Ostrich in golden light

All in all it was a real adventure spending the whole day in the park. We counted 32 bird and 5 mammal/reptile sightings.

Reflections

A windless day in Cape Town provides the most amazing sights around water sources. I experienced such a day at Rietvlei Nature Reserve in Cape Town.

I headed out early morning as usual and found myself sitting in the Sunset Hide. There was not a breathe of wind on the water. It was as if the water had become a large mirror.

Soon after sunrise I saw a pair of Black Winged Stilts fly in and feed in the shallow waters in front of the hide. I could not help but take reflection shots of these birds feeding.

Black Winged Stilt-2Black Winged Stilt-3Black Winged Stilt-4

One of the birds must have been very vain as it kept looking at itself in water. Either admiring itself or wondering who this intruder was wading in its feeding area.

Black Winged Stilt-1

These tiny Black Winged Stilts managed to scoop up quite a bit of food before they took off again. There was a hive of activity from the various bird species due to the still waters. I guess it must have been very easy for them to spot food in those pristine conditions.

Piercing Eyes

Spending time in nature must be one of the most relaxing experiences, but at 2 Degrees Celsius that experience is not all that relaxing.

I was up and about early on Sunday morning and decided to head out to Rietvlei Nature Reserve in Cape Town before sunrise. I didn’t realise how cold it would be and had I known, I might have just stayed in bed.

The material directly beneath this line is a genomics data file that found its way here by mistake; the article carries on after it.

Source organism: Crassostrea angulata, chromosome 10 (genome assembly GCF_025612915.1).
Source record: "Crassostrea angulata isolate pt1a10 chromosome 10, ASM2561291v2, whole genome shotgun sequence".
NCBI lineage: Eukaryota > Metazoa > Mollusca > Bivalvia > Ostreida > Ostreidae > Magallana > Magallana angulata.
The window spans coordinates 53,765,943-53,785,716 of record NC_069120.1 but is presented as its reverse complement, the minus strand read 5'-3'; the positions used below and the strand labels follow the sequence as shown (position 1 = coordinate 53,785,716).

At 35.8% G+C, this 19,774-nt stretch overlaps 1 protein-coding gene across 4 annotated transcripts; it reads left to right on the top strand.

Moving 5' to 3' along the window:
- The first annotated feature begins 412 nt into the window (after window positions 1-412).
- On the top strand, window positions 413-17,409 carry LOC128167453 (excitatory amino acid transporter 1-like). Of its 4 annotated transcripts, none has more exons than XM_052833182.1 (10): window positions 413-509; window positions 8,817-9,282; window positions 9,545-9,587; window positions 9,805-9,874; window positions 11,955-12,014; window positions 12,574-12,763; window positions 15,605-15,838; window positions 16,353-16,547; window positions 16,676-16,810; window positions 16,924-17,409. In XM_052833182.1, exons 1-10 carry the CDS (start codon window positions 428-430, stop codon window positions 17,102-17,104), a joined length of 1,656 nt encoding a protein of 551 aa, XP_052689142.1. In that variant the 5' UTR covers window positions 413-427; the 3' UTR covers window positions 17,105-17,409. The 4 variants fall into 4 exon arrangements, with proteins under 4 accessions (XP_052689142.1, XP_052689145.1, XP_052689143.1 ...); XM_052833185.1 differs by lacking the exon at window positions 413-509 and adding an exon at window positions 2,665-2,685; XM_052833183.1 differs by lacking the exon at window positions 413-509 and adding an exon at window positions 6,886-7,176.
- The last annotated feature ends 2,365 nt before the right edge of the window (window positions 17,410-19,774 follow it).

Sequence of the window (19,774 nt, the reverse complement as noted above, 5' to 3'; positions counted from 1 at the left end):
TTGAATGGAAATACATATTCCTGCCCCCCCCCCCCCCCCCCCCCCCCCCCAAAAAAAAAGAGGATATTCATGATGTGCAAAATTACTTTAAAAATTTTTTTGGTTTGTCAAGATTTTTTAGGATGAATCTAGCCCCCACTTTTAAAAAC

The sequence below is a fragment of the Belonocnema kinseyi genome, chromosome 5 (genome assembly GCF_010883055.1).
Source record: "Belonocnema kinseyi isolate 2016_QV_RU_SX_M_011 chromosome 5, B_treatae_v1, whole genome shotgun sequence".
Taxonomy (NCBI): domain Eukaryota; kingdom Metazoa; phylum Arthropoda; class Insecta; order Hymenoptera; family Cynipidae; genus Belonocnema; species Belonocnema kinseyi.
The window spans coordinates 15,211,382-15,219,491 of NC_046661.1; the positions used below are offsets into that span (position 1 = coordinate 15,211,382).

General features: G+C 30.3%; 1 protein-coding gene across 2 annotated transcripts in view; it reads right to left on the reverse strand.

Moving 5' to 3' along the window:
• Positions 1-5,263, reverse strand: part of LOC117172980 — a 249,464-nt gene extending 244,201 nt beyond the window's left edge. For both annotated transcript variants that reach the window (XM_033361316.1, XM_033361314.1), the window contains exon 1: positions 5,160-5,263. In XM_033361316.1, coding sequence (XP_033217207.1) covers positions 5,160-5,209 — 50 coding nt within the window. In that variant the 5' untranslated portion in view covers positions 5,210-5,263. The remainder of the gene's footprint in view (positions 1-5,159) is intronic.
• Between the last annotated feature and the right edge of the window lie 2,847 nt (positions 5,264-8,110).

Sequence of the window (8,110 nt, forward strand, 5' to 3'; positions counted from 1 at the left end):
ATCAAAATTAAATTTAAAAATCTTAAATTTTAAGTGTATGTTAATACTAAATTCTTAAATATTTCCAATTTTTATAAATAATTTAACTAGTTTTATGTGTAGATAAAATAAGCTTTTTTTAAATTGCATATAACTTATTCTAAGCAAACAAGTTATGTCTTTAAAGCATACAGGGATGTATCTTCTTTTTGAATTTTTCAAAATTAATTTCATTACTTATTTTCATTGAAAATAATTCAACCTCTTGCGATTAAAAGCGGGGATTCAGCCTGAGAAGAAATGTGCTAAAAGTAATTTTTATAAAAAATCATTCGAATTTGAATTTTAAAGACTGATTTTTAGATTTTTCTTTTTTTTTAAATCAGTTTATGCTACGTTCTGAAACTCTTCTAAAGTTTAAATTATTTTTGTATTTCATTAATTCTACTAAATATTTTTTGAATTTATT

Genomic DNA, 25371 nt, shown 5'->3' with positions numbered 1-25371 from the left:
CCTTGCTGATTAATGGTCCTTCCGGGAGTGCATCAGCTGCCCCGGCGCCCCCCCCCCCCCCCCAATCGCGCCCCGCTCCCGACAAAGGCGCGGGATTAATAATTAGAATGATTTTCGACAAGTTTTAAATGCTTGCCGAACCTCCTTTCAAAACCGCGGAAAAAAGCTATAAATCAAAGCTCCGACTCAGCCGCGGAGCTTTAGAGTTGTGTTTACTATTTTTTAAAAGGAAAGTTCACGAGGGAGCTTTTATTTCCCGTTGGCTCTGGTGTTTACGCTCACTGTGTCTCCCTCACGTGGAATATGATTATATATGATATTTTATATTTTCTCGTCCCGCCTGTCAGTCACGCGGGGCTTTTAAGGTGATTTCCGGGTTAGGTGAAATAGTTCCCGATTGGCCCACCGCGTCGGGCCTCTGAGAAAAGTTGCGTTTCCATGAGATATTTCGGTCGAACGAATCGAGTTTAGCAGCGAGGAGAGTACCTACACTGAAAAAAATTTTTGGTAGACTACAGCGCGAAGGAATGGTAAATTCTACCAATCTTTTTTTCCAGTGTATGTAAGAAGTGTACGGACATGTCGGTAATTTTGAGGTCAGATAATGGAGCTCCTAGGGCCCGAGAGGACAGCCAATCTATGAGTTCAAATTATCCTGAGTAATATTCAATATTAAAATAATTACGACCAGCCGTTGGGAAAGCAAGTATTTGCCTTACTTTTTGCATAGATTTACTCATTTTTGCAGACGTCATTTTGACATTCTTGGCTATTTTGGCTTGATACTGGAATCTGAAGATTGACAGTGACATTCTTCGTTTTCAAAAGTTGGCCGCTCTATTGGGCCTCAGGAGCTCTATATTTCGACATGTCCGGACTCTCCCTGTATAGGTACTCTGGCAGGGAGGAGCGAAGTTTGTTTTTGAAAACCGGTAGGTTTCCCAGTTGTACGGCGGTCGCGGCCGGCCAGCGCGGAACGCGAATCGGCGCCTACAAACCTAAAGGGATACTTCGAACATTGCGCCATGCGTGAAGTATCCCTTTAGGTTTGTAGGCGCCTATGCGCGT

When I arrived at the reserve the sun was just starting to make its presence known. I made the long walk towards the viewing hides. On route I watched as the sun was going to rise over the distant mountains. What a magical sight it was.

20160703_075837It was extremely cold outside and I could already feel my fingers starting to burn from the cold. I was walking on the wooden walkway and it felt like I was ice skating rather than walking. When I looked down I saw that the walkway was covered in frost. It was very entertaining making my way to the hide.

Unfortunately there was very little action on the water as the birds must’ve been sleeping in late too. I did manage to get a fantastic view of a sunlit Table Mountain across a very smooth Rietvlei dam.

Rietvlei Mountain-2

It was too cold inside the hide so I decided to rather venture out into the field and hopefully find some raptors. I saw the resident Black Shouldered Kite perched in the distance, but it was too far away for any decent shots. I walked around for a while and still not too much activity.

Once the sun had warmed things up a little, the birds started venturing out. All of a sudden I noticed the Black Shouldered Kite flew in and perched very nearby. I took a closer walk and tried to get as close as possible without chasing it off.

Black Shouldered Kite-1Black Shouldered Kite-2Black Shouldered Kite-3This bird of prey is not the biggest of the lot, but what I find most incredible is their piercing red eyes. It is quite an eerie feeling looking at them straight in the eyes. It’s almost as if they are looking right through you.

I spent a couple of minutes with this beautiful raptor and I knew it would take off soon. I lined up the shot and watched it depart.

Black Shouldered Kite-4Black Shouldered Kite-5